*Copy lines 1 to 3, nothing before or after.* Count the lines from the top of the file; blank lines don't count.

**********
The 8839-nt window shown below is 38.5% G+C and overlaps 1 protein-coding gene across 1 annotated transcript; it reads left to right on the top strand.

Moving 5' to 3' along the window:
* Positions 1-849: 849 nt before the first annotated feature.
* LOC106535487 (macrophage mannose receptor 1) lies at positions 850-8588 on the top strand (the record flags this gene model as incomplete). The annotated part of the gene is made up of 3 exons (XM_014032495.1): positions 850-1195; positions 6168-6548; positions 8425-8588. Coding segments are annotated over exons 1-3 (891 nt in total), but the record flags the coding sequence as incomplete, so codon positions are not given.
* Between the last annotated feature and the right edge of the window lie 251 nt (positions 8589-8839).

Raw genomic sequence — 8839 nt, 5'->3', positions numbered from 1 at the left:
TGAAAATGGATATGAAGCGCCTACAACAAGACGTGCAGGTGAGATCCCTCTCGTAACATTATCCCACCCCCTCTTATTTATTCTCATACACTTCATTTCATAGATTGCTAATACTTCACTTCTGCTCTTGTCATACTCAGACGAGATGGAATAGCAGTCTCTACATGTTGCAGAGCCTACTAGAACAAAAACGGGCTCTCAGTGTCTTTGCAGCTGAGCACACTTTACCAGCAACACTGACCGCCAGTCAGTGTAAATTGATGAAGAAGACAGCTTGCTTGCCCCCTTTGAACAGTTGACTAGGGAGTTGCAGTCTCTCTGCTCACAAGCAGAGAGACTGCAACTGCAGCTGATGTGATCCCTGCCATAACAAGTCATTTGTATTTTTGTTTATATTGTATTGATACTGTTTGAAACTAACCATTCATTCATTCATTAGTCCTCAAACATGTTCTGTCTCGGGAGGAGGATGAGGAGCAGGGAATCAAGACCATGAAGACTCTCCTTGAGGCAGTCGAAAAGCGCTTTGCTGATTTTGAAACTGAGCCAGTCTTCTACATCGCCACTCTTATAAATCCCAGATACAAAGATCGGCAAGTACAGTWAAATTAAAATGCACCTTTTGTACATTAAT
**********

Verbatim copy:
The 8839-nt window shown below is 38.5% G+C and overlaps 1 protein-coding gene across 1 annotated transcript; it reads left to right on the top strand.

Moving 5' to 3' along the window:
* Positions 1-849: 849 nt before the first annotated feature.